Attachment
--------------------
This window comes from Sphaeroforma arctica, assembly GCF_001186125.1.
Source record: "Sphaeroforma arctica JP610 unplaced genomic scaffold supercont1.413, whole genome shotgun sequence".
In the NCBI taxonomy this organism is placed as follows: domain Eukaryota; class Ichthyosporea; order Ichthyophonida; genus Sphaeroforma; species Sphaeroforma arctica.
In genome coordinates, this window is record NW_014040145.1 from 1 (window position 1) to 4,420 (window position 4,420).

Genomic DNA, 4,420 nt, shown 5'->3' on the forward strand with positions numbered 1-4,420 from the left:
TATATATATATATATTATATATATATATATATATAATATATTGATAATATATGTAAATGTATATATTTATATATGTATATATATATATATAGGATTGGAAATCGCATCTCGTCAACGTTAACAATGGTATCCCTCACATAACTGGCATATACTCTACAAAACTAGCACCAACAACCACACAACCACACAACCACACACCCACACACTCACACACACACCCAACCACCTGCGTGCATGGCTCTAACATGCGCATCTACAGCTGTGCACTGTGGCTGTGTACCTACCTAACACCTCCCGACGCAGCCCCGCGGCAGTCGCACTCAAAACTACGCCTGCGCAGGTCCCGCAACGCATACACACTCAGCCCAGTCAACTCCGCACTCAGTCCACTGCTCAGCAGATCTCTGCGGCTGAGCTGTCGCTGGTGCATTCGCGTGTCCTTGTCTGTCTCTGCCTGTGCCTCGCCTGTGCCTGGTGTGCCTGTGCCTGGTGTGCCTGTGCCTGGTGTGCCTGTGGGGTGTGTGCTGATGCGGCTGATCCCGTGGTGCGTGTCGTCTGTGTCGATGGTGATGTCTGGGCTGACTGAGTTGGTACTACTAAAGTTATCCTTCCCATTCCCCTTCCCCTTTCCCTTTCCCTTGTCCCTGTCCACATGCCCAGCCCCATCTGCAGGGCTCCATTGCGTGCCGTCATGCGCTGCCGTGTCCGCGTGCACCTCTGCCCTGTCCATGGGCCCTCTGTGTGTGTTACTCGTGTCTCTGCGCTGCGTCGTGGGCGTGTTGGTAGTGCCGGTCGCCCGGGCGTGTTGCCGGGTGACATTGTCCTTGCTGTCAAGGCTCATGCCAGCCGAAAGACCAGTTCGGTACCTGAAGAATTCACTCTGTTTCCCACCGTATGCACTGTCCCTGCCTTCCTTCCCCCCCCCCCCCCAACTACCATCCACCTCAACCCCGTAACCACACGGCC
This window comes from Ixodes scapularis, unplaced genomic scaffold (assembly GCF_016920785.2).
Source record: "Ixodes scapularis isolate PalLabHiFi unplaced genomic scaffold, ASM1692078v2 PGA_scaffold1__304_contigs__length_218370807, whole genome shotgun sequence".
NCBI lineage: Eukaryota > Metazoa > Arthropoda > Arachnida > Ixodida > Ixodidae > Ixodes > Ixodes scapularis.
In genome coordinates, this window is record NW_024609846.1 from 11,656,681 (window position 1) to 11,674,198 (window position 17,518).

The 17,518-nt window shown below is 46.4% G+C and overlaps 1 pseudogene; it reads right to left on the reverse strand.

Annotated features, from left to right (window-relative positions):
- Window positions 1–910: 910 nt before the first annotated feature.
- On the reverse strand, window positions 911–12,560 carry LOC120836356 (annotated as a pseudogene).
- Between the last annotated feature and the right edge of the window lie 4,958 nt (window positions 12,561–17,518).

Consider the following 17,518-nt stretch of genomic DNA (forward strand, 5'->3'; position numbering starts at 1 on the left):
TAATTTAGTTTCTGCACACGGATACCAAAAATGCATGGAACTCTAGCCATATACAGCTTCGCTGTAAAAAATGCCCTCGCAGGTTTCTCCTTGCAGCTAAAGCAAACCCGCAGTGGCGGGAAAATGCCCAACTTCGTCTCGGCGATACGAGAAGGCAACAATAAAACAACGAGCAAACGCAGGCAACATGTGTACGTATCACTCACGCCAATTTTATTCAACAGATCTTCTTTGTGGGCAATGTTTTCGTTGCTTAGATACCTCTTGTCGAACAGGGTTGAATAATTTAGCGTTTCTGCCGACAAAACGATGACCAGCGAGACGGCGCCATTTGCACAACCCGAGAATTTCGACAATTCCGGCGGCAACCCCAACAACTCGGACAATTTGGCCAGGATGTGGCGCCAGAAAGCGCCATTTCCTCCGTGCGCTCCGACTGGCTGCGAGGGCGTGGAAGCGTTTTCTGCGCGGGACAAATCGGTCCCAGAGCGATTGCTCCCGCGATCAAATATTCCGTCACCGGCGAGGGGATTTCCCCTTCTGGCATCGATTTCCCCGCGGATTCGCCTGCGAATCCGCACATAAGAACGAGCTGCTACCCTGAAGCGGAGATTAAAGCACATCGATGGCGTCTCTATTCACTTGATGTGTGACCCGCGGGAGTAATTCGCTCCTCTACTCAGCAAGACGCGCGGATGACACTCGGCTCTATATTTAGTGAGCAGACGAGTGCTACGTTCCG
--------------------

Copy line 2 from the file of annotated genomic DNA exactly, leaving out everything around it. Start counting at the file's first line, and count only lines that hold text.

Source record: "Sphaeroforma arctica JP610 unplaced genomic scaffold supercont1.413, whole genome shotgun sequence".